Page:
May Day is also an important day for the labor movement.

At its national convention in Chicago, held in 1884, the Federation of Organized Trades and Labor Unions (which later became the American Federation of Labor), proclaimed that “eight hours shall constitute a legal day’s labor from and after May 1, 1886.” The following year, the FOTLU, backed by many Knights of Labor locals, reiterated their proclamation stating that it would be supported by strikes and demonstrations. At first, most radicals and anarchists regarded this demand as too reformist, failing to strike “at the root of the evil.” A year before the Haymarket Massacre, Samuel Fielden pointed out in the anarchist newspaper, The Alarm, that “whether a man works eight hours a day or ten hours a day, he is still a slave.”

Despite the misgivings of many of the anarchists, an estimated quarter million workers in the Chicago area became directly involved in the crusade to implement the eight hour work day, including the Trades and Labor Assembly, the Socialistic Labor Party and local Knights of Labor. As more and more of the workforce mobilized against the employers, these radicals conceded to fight for the 8-hour day, realizing that “the tide of opinion and determination of most wage-workers was set in this direction.” With the involvement of the anarchists, there seemed to be an infusion of greater issues than the 8-hour day. There grew a sense of a greater social revolution beyond the more immediate gains of shortened hours, but a drastic change in the economic structure of capitalism.

Back here in the 21st Century, it’s been quite a week for news.

Continue reading

Given #1: The media is not your friend

Mike Lux can’t understand why the networks are getting all giddy about the TeaParty movement.  It’s all they ever cover.

To be clear, the tea partiers aren’t the only angry people in America. There are plenty of working class swing voters who aren’t inclined to buy into the tea party stew of racism, nativism, and Ayn Rand style libertarianism, but are deeply troubled that the jobs situation isn’t improving and that no one in government seems to be looking out for them. There are plenty of progressive activists angry at the Wall Street bankers, the health insurance companies, and the other corporate interests that are screwing them, and are angry that too many politicians seem to be in their pocket. In both cases, Obama and his fellow Democrats still have the opportunity to reach them, still have the ability to make absolutely clear whose side they are on. If Democrats show those voters that they will reject those special interests, and fight hard for average folks’ interests, they can still win this election. If they show voters that they are just as angry about what’s been done to regular people as the regular people, they will have a better 2010 than anyone is predicting right now.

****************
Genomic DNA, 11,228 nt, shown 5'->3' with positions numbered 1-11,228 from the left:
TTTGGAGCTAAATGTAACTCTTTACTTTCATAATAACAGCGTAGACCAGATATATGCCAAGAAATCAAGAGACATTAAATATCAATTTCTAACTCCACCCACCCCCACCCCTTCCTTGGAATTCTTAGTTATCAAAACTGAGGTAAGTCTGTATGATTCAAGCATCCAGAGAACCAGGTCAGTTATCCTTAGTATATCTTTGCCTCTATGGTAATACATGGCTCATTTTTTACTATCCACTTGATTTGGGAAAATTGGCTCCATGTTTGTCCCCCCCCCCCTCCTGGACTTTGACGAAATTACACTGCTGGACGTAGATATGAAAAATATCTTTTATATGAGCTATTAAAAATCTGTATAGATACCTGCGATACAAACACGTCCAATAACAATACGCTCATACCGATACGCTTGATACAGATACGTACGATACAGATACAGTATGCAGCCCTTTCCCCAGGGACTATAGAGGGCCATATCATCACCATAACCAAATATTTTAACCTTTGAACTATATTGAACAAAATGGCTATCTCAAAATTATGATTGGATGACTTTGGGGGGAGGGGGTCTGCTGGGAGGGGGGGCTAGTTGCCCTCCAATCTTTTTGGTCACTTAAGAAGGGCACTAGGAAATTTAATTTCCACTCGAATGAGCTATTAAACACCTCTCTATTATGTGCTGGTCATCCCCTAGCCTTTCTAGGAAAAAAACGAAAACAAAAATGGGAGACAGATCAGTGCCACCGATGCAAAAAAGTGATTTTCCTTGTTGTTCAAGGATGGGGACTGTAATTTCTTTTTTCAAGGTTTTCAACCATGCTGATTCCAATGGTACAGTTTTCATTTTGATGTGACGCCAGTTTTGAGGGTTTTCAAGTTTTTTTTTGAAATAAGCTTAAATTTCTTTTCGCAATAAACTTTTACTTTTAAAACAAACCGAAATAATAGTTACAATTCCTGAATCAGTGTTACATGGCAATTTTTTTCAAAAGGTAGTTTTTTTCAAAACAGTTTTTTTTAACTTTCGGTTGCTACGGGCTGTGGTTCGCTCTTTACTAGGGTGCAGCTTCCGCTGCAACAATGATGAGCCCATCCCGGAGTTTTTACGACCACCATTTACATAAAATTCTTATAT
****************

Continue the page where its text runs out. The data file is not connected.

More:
The media loves-loves-loves this tea party story, but the tea partiers really aren’t anything new, and they don’t represent a very big group of voters. There is a lot of anger out there, but most of it is righteous anger that Democrats can and should tap into – anger that Wall Street and other bad actor big companies have been allowed to destroy our economy, and that no one is taking them on for it.

I have to go back and do my research but wasn’t OpenLeft one of the places that was dumping all over “the bubbas” during the primaries?  You know, the working class women who weren’t in love with Obama because they knew poison when they saw it? Well, whatever.  We’ll come back to that later.  The primaries are where this problem started.  If only Mike Lux would have a Soylent Green moment about them, we could start talking the same language again and get on with it.

Anyway, about the TeaParty.  Mike probably already knows the answer to this.  There have been reports in various places, the latest in The Big Short by Michael Lewis, that Hill staffers are glued to cable TV. The media shapes their worldview with  distortion and misdirection and bad information. Yep, you can put any stupid thing you want on CNN or CNBC and Congresscritters act like Rupert Murdoch and the other media owners have sunk their electrodes deep into the brains of the American public. But it isn’t true.

What the media has the power to do is amplify the voices it likes and mute the voices it doesn’t like.  It likes the TeaPartiers because they are militantly anti-government, anti-immigrant, anti-progressive.  Sweeet!  The neo-feudalists don’t have to lift a finger.  Well, that’s not strictly true.  We know that hard-ass Republican movement conservatives are funding the TeaParties.  But it’s a drop in the bucket compared to all of the attention they’re getting.

Nevertheless, there are people on Capitol Hill who are watching that nonsense and getting the heebie-jeebies.  OMG, the TeaParty is on the march!  They’re in your Walmart.  They’re pissed off.  They want you to do Republican things and be all bi-partisan and sell out women. And it’s working so well. Congress is scared to death of TeaParty people.  They’re so scared that they don’t even see the ax that’s about to fall on them from their (former) friends.

Mike, the media is never going to cover your frustration with the Democratic party.  The Democrats aren’t listening to you because they are transfixed by Fox News.  No matter how much you tell them they are pissing you off, they will ignore you because you and your rowdy band of progressive activists are not on the TV.  If the cameras aren’t covering you marching on the Mall and shouting slogans or throwing cherry bombs through the windows of some Democrat who just voted on the most regressive Republican health care reform bill in history, then you don’t really exist to those Hill staffers. And the cameras are never going to cover you, no matter how many millions you get to march on Washington.